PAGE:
How does "Teacher Sun" Emerge?
Fact: I was called "Teacher Sun" as a nickname, for a very complicated reason.
TL; DR: Shi Hao-Yue → Shi Hao → Shi Hou → Sun Wukong → Liu Xiao Ling Tong (Zhang Jin-Lai) → Teacher Sun.
- Note: in and only in this page, I let surnames (if there is one, as no surname in Liu Xiao Ling Tong) go first, as all Chinese people do. This might help you understand the content.
- In China, people (almost) never call their teachers by given names -- no matter whether the "teacher" is a professor at University (who teaches us how the world works), or a kindergartener (who also teaches us how the world works). Instead, people call the "teacher" by Teacher + surname. Here, we may view Teacher as a title, just like Professor.
- Teacher therefore becomes a word to show respect to another person -- no matter whether he or she could really teach you some knowledge. (Well, sharing experience could also make someone a Teacher.) As an example, Chinese actors and actresses often call those more senior than themselves "Teacher".
- As stated above, the famous actor Liu Xiao Ling Tong (aka, Zhang Jinlai) was entitled with Teacher, for his excellent act as the role of Sun Wukong (a great monkey king in Chinese folk tales). Almost all Chinese know "that man was Sun Wukong", but much fewer people know his name is Zhang Jinlai. Once, someone intended to call Jinlai "Teacher", but the guy could not remind himself of Jinlai's surname! Therefore, Jinlai was called Teacher Sun (haha; actually the guy should call Jinlai by Teacher Zhang).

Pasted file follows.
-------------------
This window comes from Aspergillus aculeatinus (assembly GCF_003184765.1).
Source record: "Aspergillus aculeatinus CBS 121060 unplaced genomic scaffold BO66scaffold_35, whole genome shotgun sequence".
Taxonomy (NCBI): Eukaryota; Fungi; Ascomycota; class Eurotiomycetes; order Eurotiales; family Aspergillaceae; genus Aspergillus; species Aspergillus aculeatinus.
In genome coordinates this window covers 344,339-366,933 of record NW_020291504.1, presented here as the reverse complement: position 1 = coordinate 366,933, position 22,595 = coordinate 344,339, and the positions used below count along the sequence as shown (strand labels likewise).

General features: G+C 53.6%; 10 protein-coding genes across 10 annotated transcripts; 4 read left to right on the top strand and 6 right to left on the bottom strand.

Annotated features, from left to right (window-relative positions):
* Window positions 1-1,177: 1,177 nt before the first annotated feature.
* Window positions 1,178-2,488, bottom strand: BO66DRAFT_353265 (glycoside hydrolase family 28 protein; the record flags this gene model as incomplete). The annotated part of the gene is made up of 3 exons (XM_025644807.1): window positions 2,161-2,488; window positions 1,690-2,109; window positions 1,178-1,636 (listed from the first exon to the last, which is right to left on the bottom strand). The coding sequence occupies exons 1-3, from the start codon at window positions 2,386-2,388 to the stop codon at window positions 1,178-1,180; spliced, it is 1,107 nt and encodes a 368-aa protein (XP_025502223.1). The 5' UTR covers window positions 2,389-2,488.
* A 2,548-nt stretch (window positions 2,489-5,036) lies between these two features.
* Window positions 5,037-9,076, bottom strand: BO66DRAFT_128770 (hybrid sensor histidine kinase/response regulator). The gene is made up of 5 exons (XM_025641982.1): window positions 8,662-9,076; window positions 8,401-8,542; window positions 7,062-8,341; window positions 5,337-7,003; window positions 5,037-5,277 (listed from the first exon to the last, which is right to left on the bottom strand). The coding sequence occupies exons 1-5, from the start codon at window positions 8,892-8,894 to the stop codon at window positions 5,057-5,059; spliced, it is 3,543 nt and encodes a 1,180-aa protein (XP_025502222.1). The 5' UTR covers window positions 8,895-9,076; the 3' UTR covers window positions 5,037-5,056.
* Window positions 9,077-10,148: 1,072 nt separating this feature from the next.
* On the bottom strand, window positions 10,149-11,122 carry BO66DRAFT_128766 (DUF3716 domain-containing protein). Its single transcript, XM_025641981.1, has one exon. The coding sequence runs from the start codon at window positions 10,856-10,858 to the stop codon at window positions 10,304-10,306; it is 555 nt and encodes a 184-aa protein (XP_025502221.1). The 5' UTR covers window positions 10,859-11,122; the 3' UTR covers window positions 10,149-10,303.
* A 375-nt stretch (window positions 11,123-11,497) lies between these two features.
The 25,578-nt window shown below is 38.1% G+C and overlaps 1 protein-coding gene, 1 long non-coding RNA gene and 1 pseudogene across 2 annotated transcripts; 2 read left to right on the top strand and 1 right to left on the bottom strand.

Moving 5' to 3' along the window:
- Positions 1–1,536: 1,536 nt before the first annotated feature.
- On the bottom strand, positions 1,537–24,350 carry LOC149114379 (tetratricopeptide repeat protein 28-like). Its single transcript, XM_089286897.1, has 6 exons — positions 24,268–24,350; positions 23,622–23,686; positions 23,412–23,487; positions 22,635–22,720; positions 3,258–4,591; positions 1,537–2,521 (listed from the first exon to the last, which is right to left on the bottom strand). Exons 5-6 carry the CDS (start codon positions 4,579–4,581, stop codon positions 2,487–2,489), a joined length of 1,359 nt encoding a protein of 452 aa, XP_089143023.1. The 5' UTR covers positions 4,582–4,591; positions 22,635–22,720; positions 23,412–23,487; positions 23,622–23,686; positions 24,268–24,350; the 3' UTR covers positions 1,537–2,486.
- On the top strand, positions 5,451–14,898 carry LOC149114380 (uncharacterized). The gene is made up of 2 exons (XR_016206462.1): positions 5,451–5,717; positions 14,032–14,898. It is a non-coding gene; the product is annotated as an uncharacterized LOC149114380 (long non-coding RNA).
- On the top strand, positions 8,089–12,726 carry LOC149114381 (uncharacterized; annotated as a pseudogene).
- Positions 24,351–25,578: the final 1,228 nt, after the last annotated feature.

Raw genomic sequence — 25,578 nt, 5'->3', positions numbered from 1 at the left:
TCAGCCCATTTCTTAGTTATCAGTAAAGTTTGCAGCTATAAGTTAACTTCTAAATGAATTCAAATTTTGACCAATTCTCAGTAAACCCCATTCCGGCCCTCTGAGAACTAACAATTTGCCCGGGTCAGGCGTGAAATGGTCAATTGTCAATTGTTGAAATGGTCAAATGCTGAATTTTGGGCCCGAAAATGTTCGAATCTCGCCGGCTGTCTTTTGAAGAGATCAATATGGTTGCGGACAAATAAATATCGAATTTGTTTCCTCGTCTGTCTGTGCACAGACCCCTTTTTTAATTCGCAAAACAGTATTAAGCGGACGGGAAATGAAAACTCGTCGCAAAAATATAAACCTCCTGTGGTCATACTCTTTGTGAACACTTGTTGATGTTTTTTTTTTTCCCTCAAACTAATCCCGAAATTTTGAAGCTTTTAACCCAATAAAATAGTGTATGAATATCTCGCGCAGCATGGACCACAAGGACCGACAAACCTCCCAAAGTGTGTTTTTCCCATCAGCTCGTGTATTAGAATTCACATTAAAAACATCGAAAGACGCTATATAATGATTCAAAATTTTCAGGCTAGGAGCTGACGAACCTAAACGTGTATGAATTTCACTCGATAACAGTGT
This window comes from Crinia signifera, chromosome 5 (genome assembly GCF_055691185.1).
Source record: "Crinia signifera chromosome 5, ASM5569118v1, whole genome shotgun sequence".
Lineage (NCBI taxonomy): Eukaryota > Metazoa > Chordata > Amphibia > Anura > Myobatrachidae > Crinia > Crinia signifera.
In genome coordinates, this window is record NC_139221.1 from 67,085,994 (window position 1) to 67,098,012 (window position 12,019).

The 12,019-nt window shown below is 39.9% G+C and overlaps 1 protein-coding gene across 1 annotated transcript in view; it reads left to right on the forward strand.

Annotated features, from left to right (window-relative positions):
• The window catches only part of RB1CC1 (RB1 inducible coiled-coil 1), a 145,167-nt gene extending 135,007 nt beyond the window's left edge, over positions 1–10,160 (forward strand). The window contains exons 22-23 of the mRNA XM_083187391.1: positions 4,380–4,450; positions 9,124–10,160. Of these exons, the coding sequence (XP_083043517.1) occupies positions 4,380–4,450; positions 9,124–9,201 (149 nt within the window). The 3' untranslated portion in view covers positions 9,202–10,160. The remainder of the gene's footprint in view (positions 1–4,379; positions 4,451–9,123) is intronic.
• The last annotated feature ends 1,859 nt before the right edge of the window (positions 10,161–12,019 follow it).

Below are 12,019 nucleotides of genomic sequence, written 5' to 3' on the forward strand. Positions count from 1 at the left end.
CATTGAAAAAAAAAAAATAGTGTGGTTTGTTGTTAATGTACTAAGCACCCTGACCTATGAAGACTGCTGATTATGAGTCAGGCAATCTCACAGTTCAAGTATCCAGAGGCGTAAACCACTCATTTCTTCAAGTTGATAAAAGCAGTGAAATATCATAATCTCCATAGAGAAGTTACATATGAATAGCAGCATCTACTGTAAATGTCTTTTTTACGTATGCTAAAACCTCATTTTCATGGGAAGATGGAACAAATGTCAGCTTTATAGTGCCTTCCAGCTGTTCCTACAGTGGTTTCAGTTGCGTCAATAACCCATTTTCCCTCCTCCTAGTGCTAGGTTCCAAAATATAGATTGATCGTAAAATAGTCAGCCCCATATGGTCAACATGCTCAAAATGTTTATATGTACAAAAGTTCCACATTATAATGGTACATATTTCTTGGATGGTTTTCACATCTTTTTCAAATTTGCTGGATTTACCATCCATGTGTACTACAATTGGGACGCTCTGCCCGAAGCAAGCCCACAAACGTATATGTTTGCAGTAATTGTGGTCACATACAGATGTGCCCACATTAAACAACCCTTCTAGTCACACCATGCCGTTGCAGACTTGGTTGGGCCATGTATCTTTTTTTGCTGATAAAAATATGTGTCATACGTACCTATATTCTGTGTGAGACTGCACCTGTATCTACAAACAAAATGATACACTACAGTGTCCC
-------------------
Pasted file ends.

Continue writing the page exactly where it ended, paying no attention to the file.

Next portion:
- I have to say more about Sun Wukong. In Chinese folk tales, he was born from stone (without parents, I think). Therefore, he was also called Shi Hou (which means Stone Monkey). Moreover, the surname Sun in Chinese is not relative to the sun (in the sky) at all. The corresponding Chinese character of Sun literally means grandchild, however, it doesn't have any meaning while acting as surname, does it?
- You might have seen some cue! My surname is just Shi, which has exactly the meaning of "stone" if it wasn't a surname.
- You might also know, my given name in Chinese, Haoyue, is actually composed by two Chinese characters: Hao and Yue. Let's look at Hao.
Cantonese pronunciation of Hao (the character in my name) is like Hou.
- Recall that surname goes first in Chinese, my name is Shi Hao-Yue (in which the hyphen links two characters in the given name; okay this is an incorrect name format according to relative provision in PRC, and I even have no idea on why there is such a stupid provision), rather than Haoyue Shi.
- There we go! If we just ignore Yue in my name, and with the help of Cantonese, the pronounciation of first two characters becomes Shi (pronouced in Mandarin) Hou (pronounced in Cantonese), aka, Sun Wukong.
- The logic (okay, imagination) chain is:
Shi Hao-Yue → Shi Hao → Shi Hou → Sun Wukong → Liu Xiao Ling Tong, aka, Zhang Jinlai (I should have written his name as Zhang Jin-Lai) → Teacher Sun.
- Many thanks to Zhang Yuemei (Facebook) who did such a brainstorm! She really made my day.
Also, thanks to Jiang Wantong (Stanford University), Li Qian (Stanford University), Tian Jingye (University of Southern California), Wei Fangyin (Princeton University), Wu Xian (Peking University), Wu Yingxi (Google) and Yu Xiaofan (University of California, San Diego) who are (some of) my best friends during undergraduate study and always use it (and thus even cause a cocktail party effect to me)!